D.C. Avoids Job-Killing Minimum Wage Increase
Hundreds of Retail Jobs Saved with Mayor's Veto
(Washington, D.C.) – District of Columbia Mayor Vincent Gray recently vetoed legislation that would require large retailers in the District to pay employees a "living wage" of at least $12.50 per hour. The bill included an exception for companies that collectively bargain with unionized workers. The veto came after Walmart – which had reportedly planned to open as many as six stores in the city – announced that they would not do so if the legislation was enacted. Reports indicate that Walmart, Target, Home Depot, Wegmans, Lowe's, Walgreens, Harris Teeter, AutoZone and Macy's are among the employers who have said they would reconsider expanding or opening in the District if this bill was enacted. The effect of this legislation would likely have been the elimination of hundreds of jobs for low-skill residents of the District and its close-in suburbs, as minimum wage increases typically hurt the very people they are supposed to help.
Daniel Garza, Executive Director of The LIBRE Initiative released the following statement:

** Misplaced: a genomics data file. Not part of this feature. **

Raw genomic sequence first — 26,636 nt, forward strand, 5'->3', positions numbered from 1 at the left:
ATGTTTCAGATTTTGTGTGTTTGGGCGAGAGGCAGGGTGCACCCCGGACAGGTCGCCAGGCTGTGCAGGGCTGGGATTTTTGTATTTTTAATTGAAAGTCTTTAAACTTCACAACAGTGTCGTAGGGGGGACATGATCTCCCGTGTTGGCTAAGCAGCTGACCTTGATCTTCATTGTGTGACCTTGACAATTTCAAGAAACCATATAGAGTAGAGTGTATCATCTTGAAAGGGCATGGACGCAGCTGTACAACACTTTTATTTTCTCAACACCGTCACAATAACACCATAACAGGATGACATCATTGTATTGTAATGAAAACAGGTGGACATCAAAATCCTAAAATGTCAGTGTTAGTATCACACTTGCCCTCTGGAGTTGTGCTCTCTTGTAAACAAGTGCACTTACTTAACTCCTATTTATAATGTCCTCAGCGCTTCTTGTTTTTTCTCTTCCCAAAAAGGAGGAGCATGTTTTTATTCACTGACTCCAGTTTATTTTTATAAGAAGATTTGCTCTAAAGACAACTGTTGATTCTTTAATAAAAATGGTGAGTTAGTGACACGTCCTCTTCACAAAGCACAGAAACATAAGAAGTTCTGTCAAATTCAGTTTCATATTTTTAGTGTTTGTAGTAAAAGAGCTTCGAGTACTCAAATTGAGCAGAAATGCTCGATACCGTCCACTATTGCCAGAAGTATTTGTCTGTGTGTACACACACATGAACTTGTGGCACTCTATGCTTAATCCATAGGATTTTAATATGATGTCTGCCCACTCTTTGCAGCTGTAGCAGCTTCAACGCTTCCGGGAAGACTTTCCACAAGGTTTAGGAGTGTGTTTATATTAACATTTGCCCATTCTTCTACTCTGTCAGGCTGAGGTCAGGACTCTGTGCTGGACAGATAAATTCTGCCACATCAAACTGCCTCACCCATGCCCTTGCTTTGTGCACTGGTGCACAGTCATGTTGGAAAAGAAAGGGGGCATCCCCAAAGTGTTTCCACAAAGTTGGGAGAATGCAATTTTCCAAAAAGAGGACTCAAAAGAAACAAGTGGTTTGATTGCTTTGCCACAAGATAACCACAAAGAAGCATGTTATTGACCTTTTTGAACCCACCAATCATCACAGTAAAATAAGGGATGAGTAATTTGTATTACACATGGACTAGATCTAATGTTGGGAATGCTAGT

"This is a prime example of the effects of burdensome regulations on businesses. Government mandates like the minimum wage sound attractive, but wind up encouraging businesses to replace workers with technology, or take their business elsewhere – as we saw in our nation's capital. With an unemployment rate of 8.6 percent and rising, D.C. residents can't afford to lose those jobs. The best way to make sure people have the opportunity to find work – and then earn higher wages – is through a healthy economy.
While minimum wage laws may be well intentioned, anytime government mandates increases in the price of labor, massive decreases in badly needed private sector jobs automatically follow – hurting Americans who need economic opportunities the most. The problem for millions of people is that taxes and regulation from Washington are hurting an already weak economy. It is high time for the President and Congress to work together on a bipartisan plan that unleashes the creativity and talents of America's entrepreneurs. By reducing the burden that Washington imposes on job creators, we can offer real economic opportunity for struggling workers."